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Why Texting While Driving is So Bad

September 02, 2016

According to government statistics, more than 3,000 people were killed and more than 430,000 were injured in accidents caused by distracted drivers.

Smartphones now are everywhere. Americans send billions of texts every month, but when they do so when behind the wheel it can have disastrous and potentially life-altering results for everyone involved. If you don’t clearly understand the dangers of distracted driving, here’s what you should know.

Cell Phone Use While Driving Increases the Risk of an Accident

One out of 20 drivers use a cell phone when they’re in the car, according to the American Automobile Association (AAA). However, doing so makes you four times more likely to get into an accident.

Hands-free cell phones aren’t any better. Research has shown that using these devices don’t increase driver safety significantly compared to handheld devices, according to AAA.

Why are neither of these devices safe while driving? For one, you’re distracted mentally. If you are carrying on a phone conversation you can’t fully pay attention to what’s in front of you. Experts call this “attention blindness,” which occurs when you don’t see something that’s clearly in your line of vision because you’re too focused on something else. Texting while driving is even worse. Your eyes are off the road for an average of five seconds every time you text, which reduces your reaction time in the event of an accident.

Teenagers are Increasingly Involved in Distracted Driving Accidents

Sixty percent of car accidents that involve teenagers happen when they are talking, texting or distracted while driving, according to AAA.

Working with researchers at the University of Iowa, the AAA Foundation for Traffic Safety reviewed 2,200 videos from dashboard cameras leading up to car crashes. They found that in

12 percent of cases, talking, texting or using a cell phone contributed to the accident. Teens also were more likely to text or look at their cell phone, rather than hold a conversation with these devices, when the accidents occurred. More than 1,000 people die in teen-involved car accidents every year according to AAA, so it’s critical for parents to talk to their kids about the factors that jeopardize their safety.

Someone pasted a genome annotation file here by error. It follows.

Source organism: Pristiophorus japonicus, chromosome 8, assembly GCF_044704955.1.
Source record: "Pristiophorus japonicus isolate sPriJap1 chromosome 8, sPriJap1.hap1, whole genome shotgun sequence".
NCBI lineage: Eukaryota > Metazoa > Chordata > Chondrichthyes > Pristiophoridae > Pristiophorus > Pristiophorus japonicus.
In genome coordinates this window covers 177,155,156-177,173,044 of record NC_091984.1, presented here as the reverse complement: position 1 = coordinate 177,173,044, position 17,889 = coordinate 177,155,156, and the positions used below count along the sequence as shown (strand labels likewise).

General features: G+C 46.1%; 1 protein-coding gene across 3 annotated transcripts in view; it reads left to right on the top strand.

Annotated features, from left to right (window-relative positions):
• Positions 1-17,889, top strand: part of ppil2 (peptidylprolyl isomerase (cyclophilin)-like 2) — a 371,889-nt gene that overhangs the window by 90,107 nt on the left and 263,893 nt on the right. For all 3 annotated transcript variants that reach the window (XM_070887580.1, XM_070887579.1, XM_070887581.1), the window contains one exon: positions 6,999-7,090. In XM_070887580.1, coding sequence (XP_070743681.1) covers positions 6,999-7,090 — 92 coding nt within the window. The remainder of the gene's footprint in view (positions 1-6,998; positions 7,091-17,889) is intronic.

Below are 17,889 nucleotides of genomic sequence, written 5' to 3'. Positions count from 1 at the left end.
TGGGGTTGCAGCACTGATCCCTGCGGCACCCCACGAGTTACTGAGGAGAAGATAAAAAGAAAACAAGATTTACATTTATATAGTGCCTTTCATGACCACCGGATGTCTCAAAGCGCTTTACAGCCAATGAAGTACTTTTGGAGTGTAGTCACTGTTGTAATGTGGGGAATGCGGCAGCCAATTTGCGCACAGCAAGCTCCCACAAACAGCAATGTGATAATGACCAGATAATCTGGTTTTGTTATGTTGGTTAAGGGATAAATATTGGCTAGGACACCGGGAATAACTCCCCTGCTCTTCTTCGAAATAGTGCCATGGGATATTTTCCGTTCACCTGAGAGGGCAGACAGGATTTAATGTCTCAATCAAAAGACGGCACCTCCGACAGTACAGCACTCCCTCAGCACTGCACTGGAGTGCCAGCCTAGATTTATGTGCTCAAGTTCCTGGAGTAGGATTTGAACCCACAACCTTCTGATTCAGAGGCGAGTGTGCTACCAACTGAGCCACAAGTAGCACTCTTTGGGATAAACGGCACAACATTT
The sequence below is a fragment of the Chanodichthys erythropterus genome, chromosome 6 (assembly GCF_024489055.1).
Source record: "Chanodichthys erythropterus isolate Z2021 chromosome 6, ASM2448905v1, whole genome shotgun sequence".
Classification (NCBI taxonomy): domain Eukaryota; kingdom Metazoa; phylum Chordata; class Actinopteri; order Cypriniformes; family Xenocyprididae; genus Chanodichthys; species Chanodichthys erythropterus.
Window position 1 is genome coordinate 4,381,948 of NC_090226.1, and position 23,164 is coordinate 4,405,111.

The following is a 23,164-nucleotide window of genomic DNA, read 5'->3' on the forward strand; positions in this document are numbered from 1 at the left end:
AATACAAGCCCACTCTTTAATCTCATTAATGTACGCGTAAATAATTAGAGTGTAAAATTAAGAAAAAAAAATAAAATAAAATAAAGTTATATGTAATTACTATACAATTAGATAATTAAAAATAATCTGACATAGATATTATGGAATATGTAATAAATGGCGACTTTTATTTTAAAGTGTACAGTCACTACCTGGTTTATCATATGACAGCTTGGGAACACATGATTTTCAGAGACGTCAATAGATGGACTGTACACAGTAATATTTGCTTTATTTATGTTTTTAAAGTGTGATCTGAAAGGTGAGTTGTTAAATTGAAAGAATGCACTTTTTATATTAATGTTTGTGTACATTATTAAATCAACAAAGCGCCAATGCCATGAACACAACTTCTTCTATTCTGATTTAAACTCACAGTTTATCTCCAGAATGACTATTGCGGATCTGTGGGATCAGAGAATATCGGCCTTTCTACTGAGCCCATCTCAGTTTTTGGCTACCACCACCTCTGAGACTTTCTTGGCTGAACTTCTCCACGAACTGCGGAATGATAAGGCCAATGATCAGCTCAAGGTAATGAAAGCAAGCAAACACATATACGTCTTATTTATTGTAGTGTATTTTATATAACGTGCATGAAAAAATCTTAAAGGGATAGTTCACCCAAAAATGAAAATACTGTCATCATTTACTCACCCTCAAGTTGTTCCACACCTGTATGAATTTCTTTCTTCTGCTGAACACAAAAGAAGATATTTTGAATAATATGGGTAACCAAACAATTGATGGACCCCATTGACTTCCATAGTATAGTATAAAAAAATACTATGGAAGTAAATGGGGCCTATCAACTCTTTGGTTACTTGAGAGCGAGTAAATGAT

Texting While Driving is Worse Than Road Rage

Texting while driving even may be worse than driving while emotional, according to one recent study conducted by researchers from the University of Houston and the Texas A&M Transportation Institute.

In the study, researchers instructed 59 volunteers to drive the same stretch of highway four times. They drove with no distractions on one occasion, a second time while being distracted with mentally challenging questions and a third time while they were asked emotionally charged questions. The fourth time they drove while texting. During the latter three drives, all the drivers were jumpy and uneasy behind the wheel. However, only texting put their safety risk — causing them to veer out of their lane or drive more recklessly. Researchers say this suggests texting affects hand-eye-coordination and a driver’s “sixth sense” that they need to have more control behind the wheel.

Bottom line? You have more awareness behind the wheel when you’re upset than you do when you’re looking at your cell phone.

Technology Can Help

Just as technology has made driving more fraught with distractions, it also can help us avoid things that take away our attention while driving.

There are several apps, including Cellcontrol and Live2Txt, that block texting while driving. Cellcontrol allows parents to install a device under their car’s dashboard and a companion app onto their child’s phone that blocks a teen from sending or receiving messages while driving. Live2Txt does the same thing. Just download the app and all incoming notifications, texts and calls will be silenced while you drive. There also are apps that help you drive safer. DriveMode, for example, converts all incoming text messages into audio.

But technology only can do so much. These apps help, but what’s even better is turning off your cell phone when you drive or placing it out of reach when you’re in the car. Doing so could significantly reduce your risk of an accident and keep you — and your fellow passengers and motorists — safe.

 


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